Although the 2020 presidential cycle remains in its initial stages, the race for the White House is expected to draw an historic number of women candidates — with many already having taken steps towards running and others rumored to be considering campaigns.
As of the end of January, women accounted for half of the expected 2020 Democratic field, or four out of the eight major party candidates who had formally announced campaigns or launched presidential exploratory committees.
They included: U.S. Sen. Elizabeth Warren, D-Massachusetts; U.S. Rep. Tulsi Gabbard, D-Hawaii; U.S. Sen. Kirsten Gillibrand, D-New York; and U.S. Sen. Kamala Harris, D-California.
By contrast, just three women ran in the entire 2016 presidential cycle: former Secretary of State Hillary Clinton, a Democrat who became the first woman to win a major party’s nomination; Republican businesswoman Carly Fiorina; and Green Party presidential nominee Jill Stein.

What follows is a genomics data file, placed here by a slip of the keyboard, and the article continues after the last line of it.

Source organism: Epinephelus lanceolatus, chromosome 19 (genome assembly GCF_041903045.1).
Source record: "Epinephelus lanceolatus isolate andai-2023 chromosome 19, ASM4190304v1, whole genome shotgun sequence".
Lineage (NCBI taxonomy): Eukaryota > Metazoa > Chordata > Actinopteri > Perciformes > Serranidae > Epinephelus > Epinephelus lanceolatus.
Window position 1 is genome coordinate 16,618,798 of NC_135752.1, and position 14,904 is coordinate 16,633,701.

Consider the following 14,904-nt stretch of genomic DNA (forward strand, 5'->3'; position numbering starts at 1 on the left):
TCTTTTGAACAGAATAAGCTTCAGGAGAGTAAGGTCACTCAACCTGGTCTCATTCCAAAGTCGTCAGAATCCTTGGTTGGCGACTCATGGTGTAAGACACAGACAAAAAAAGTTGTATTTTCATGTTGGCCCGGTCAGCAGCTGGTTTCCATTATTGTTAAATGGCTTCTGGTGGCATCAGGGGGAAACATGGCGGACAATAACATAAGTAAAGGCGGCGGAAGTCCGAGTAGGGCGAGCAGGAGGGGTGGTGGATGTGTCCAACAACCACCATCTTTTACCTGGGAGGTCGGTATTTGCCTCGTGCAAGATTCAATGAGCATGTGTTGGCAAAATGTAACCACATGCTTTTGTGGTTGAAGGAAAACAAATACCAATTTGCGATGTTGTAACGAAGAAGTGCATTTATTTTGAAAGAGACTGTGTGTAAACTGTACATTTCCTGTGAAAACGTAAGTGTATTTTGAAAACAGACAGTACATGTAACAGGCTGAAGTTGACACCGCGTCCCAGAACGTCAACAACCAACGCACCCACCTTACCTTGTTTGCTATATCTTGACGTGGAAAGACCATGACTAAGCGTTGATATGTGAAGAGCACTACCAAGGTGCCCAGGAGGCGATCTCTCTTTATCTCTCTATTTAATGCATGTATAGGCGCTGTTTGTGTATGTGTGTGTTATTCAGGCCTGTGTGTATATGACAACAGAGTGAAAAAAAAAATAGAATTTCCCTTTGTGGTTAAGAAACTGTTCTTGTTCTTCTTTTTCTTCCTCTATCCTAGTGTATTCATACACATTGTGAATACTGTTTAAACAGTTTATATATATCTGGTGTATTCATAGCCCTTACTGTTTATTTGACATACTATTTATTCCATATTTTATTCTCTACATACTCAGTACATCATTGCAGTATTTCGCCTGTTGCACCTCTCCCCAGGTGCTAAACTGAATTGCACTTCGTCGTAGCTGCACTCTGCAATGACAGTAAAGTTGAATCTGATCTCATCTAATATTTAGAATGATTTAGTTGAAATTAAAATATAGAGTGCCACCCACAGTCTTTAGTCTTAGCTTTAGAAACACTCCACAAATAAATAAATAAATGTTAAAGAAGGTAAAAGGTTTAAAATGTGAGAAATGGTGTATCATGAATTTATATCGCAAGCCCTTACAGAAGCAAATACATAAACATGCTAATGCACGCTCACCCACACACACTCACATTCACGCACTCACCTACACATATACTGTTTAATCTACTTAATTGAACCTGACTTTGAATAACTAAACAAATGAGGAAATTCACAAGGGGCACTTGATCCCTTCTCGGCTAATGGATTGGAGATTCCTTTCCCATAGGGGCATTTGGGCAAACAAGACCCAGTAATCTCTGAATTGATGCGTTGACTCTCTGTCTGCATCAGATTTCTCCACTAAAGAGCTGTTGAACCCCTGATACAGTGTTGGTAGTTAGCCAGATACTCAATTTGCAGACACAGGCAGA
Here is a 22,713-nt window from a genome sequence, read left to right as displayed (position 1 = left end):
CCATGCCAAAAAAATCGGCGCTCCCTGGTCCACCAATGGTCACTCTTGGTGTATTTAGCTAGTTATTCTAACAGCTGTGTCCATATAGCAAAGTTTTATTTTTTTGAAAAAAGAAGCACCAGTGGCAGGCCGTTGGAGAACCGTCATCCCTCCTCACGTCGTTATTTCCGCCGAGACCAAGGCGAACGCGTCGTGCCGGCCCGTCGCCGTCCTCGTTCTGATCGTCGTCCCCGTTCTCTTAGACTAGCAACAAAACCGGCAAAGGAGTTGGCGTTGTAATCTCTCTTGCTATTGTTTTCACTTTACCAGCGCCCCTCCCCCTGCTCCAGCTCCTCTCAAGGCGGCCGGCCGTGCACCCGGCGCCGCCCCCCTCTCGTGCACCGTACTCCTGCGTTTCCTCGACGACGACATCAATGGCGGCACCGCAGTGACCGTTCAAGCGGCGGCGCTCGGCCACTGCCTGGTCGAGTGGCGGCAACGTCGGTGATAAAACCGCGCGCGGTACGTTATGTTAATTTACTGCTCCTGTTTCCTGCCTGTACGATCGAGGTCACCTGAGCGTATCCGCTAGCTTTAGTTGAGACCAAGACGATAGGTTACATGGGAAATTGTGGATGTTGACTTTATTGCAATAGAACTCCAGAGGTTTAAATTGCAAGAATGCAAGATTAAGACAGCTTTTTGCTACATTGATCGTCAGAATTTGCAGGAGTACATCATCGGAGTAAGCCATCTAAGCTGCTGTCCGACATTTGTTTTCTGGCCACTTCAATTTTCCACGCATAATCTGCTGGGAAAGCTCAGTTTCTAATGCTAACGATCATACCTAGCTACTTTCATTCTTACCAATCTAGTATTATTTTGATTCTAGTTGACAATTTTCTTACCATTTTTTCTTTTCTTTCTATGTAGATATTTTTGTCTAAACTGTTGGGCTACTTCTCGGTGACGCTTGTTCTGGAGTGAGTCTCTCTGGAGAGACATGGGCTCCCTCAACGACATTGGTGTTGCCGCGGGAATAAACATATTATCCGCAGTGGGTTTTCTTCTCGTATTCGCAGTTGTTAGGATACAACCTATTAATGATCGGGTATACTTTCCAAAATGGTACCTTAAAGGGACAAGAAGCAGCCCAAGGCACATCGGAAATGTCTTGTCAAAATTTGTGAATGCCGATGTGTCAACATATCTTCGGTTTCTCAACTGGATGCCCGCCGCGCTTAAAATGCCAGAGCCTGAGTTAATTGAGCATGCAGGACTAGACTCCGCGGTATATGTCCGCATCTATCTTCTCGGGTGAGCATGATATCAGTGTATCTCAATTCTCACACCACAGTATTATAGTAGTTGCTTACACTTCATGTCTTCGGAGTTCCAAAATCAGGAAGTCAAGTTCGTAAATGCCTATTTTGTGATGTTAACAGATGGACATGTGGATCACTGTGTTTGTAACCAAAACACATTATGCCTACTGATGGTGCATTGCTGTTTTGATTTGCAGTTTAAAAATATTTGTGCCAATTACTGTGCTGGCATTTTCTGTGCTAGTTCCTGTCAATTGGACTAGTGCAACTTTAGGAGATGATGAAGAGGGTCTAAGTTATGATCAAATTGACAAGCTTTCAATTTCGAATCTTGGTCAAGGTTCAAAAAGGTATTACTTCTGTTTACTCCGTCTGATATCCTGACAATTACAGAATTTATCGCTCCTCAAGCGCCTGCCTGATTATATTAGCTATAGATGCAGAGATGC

A ninth Democrat, U.S. Sen. Cory Booker of New Jersey, announced his candidacy Friday morning.
Warren became the first woman to signal she would pursue a 2020 White House run, announcing on Dec. 31 that she had formed a presidential exploratory committee.
Click here to read the full article published by Mass Live on 1 February 2019.